questions of law rather than fact are more predominant and central to this breach of contract claim, it is better resolved after the court has had the benefit of a trial addressing questions of how the Directors came to choose this approach to resolving the issues confronting HVAC by O’Connor’s decision to withdraw from the SIG.
Breach of Fiduciary Duty
As noted, HVAC is a not-for-profit corporation organized under Chapter 180 of the General Laws and, therefore, each Director may be liable to a member “ (i) for any breach of the . . . director’s duty of loyalty to the corporation or its members, (ii) for acts or omissions not in good faith or which involve intentional misconduct or a knowing violation of law, or (iii) for any transaction from which the . . . director derived an improper personal benefit.” Although, effective December 31, 2009, O’Connor ceased to be a member of HVAC, the Directors still controlled funds in which O’Connor had an interest under Section 12 of the Indemnity Agreement. (“Payment of a refund based on a previous Fund Year shall not be contingent on continued membership in the group after that Fund Year.”) Additionally, their management of HVAC had the capacity to cause O’Connor to incur additional liabilities with respect to matters relating to fund years in which O’Connor was a member. (“A member of a group, . . . , who elects to terminate its membership . . . shall remain jointly and severally liable for the workers’ compensation obligations of the group and its members which were incurred during the . . . terminated member’s period of membership;” and, “[a] group member is not relieved of its workers’ compensation liabilities incurred during its period of membership except through payment by the group or the member of required workers’ compensation benefits.” G.L. c. 152, § 25K (3) and (4).) In consequence, the Directors continue to owe fiduciary duties of loyalty to a
departed member and an obligation not to take action to benefit their own interests at the expense of terminated member, to the extent their actions implicate the former member’s interest in surplus or the creation of additional liabilities for the former member.2
Whether, in this case, the course of action adopted by the Directors breached their fiduciary obligations to O’Connor involve a number of disputed issues of fact. Certainly, Directors owe fiduciary duties to all members and HVAC, as well as O’Connor. They may adopt a course of action, in good faith, which is a reasonable approach to a business problem and in the best interests of the enterprise and its members, generally. See, e.g., Wilkes v. Springside Nursing Home, Inc., 370 Mass. 842, 851-852 (1976). Whether they did that in this case when they purchased the LPT using the All Assets approach, and included fund year 2010 in the liabilities sold off, involves a number of disputed issues of fact that can only be resolved after trial.3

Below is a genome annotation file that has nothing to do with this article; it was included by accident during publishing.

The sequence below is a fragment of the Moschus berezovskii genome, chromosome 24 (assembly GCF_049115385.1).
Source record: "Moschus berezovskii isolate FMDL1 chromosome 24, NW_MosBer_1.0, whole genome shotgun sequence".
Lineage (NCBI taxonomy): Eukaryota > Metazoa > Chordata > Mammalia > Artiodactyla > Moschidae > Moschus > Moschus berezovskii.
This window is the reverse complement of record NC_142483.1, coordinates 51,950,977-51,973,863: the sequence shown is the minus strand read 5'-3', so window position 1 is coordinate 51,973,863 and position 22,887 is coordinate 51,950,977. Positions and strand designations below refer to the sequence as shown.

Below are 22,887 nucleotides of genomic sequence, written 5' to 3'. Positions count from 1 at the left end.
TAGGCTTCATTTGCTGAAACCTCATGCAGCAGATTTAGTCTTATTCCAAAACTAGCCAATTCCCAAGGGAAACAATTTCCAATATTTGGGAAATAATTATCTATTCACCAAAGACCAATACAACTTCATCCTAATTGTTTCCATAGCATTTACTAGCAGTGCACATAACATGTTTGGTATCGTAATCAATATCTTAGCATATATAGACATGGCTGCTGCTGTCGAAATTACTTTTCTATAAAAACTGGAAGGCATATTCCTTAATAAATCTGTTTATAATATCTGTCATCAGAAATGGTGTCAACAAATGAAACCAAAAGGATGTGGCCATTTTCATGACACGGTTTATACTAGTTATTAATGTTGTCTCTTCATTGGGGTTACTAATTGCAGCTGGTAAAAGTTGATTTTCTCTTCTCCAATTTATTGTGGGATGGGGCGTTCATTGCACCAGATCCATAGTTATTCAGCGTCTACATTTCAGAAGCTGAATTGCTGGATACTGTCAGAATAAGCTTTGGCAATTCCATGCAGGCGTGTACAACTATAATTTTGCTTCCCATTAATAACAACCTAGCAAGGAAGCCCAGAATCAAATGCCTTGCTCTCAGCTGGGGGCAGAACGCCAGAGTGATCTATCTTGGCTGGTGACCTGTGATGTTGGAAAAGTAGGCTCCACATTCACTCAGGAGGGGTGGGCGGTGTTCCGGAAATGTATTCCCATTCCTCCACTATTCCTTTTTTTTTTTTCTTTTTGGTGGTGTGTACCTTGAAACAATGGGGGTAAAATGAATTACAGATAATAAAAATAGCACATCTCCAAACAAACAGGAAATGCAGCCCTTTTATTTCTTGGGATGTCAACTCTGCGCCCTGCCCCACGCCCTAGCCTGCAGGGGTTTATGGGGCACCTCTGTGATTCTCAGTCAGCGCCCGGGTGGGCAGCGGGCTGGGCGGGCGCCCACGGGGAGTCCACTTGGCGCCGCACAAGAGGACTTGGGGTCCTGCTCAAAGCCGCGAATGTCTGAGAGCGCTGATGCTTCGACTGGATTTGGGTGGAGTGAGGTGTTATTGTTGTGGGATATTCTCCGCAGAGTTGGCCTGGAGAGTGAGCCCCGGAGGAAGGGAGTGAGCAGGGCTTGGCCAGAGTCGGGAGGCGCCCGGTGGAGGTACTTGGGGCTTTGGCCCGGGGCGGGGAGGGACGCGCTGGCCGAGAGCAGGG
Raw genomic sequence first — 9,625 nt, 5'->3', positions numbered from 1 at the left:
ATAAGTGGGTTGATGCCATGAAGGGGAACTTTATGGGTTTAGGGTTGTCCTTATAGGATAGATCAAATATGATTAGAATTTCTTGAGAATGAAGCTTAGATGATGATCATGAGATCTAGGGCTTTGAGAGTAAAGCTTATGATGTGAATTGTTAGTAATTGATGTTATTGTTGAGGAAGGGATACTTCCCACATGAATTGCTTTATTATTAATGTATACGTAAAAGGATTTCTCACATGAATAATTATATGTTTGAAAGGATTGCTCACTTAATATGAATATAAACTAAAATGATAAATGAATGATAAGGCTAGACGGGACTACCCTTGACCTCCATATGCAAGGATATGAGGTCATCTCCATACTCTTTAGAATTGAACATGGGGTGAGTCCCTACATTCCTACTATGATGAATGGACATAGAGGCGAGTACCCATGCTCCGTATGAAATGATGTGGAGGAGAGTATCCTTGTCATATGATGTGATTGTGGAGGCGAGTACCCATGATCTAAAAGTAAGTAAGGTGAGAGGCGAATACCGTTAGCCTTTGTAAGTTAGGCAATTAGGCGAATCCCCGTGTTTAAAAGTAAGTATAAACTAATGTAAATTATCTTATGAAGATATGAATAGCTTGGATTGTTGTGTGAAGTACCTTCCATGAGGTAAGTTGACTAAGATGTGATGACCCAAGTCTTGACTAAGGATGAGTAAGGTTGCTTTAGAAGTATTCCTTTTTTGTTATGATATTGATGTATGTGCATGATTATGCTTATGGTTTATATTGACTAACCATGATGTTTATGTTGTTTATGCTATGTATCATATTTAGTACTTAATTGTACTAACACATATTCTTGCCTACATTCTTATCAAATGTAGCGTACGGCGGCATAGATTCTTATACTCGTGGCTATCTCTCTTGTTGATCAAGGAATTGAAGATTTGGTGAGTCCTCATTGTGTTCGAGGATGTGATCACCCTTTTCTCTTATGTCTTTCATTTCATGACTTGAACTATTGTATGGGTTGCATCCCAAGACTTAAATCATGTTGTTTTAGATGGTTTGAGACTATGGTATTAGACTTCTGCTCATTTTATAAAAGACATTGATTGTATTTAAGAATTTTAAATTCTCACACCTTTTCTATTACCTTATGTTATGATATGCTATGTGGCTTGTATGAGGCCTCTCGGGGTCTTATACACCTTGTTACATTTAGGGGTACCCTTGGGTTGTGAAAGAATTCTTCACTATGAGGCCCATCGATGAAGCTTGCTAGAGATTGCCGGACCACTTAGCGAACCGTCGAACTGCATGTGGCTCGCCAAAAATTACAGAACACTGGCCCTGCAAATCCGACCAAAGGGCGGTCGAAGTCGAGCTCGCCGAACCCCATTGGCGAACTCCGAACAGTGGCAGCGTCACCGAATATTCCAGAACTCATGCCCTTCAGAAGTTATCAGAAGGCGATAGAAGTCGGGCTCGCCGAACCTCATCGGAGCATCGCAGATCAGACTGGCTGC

Chapter 93A
It has long been recognized that intra-enterprise disputes will not support claims of violation of Chapter 93A. See Linkage Corp. v. Trustees of Boston University, 425 Mass. 1 n.33, cert. denied 522 U.S. 1015 (1997) and cases there cited. This case involves quintessentially intra-corporate action. It does not arise out of an arms-length commercial transaction between O’Connor and HVAC or its Directors. Rather, the issue is whether HVAC’s decision to purchase an LPT policy using the All Assets method constituted a breach of its internal, organizational documents or a breach of fiduciary duty on the part of the Directors to treat O’Connor fairly. See
2 Indeed, in this case the purchase of the LPT led to the assessment of a liquidity assessment against O’Connor.
3 For example, for reasons that are not well explained, it seems that the LPT covering 2010 was less expensive than that which ended with 2009. This could be because the quote for the 2009 LPT was received well before the quote for the LPT that was purchased and might have cost much less (claims are constantly being paid and reducing the exposure to the insurer issuing the LPT policy) if the quotes were as of the same date. Issues such as these require factually development.
Ray-Tek Services, Inc. v. Parker, 64 Mass. App. Ct. 165, 170-171 (2005). In consequence, the claim for violation of Chapter 93A must be dismissed.4
For the foregoing reasons, HVAC’s motion for summary judgment is ALLOWED, in part, and DENIED, in part. Count VII is dismissed; Counts I and VI shall proceed to trial.
Mitchell H. Kaplan
Justice of the Superior Court
Dated: July 27, 2017